Before making his comeback as a golfer on the PGA Senior Tour, Lee Trevino was a television analyst--and a good one. Sunday, he showed he still has the knack for both jobs while winning the U.S. Senior Open at Paramus, N.J.
Trevino shot a five-under-par 67 to regain the lead from Jack Nicklaus, then was watching from the television booth as Nicklaus made an attempt to tie on the last two holes.
As Nicklaus stood over a four-foot putt for par on the 17th hole to stay one stroke back, Trevino told a national television audience: "He has the ball in perfect position for this putt . . . it's straight uphill. But Jack sometimes has a habit of peeking on these and pushing the ball to the right."
Sure enough, Nicklaus' putt lipped the cup on the right and spun out.
Trevino pulled his golf cap down over his eyes and said, "Gimme the trophy."
Trevino, who beat Nicklaus to win the 1968 and 1971 U.S. Opens, claimed the over-50 Open title with a 275 total, 13 under par on the Ridgewood Country Club course.
It was Trevino's sixth victory of the year and, with the $90,000 winner's check, pushed his senior-leading money total to $598,633.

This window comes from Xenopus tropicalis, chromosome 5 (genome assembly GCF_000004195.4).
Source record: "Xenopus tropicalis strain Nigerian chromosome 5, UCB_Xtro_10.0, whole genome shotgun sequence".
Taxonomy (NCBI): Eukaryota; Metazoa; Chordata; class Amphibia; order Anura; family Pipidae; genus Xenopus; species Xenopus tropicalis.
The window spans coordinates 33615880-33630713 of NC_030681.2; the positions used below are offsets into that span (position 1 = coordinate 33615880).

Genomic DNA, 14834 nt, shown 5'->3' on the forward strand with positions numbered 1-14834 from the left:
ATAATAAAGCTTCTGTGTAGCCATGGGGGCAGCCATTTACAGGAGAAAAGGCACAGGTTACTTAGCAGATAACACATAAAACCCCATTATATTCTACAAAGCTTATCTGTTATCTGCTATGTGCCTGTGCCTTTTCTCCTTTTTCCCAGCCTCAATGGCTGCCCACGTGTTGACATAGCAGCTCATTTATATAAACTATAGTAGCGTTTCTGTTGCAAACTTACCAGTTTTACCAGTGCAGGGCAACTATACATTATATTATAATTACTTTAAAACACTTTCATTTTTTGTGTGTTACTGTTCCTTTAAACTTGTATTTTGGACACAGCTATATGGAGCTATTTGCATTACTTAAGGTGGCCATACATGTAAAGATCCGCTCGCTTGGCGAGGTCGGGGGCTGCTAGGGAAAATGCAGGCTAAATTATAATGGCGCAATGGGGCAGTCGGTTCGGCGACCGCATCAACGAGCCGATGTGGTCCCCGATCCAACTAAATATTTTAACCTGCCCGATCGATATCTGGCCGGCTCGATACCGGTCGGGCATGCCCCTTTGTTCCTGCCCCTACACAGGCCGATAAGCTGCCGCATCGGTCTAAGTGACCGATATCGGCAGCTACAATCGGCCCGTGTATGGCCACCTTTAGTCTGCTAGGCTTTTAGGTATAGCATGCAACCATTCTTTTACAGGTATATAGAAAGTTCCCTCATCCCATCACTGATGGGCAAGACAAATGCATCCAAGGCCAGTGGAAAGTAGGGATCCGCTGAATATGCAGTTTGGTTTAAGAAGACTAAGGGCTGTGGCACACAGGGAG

"I knew I had to shoot a low round to catch Jack," said Trevino, who started the round one stroke back of his old rival. "I didn't think 67 would be good enough."
Nicklaus, winner of two of his three previous starts among the seniors, got away to a slow start, spotted Trevino two shots at the turn and couldn't catch up.
Trevino took the lead with birdies on the second and third holes and never trailed.
He was three in front after a 7-iron approach came to rest on the lip of the cup on the 10th.
Nicklaus twice closed to within one stroke, but each time cost himself dearly with a bogey on the following hole.
Nicklaus finished with a 70 and a 277 total.
Gary Player, who beat Nicklaus and Trevino for the PGA Senior title earlier this year, took himself out of it over the back nine, shot 73 and was tied at 281 with Mike Hill (69) and Chi Chi Rodriguez (66).
'I just played awful," said Player, who started the final round a single stroke off the lead.
Nicklaus and Player, the final twosome of the day, fell three holes behind Trevino and Jim Dent at home point and finished half an hour the pair in front of them.
That seemed to have an effect on Nicklaus' third shot on 17, which fell short of the green and led to a bogey as the wind picked up and a light rain began to fall.
"If Jack had kept up (with the pace of play), he wouldn't have to play in the rain," Trevino quipped.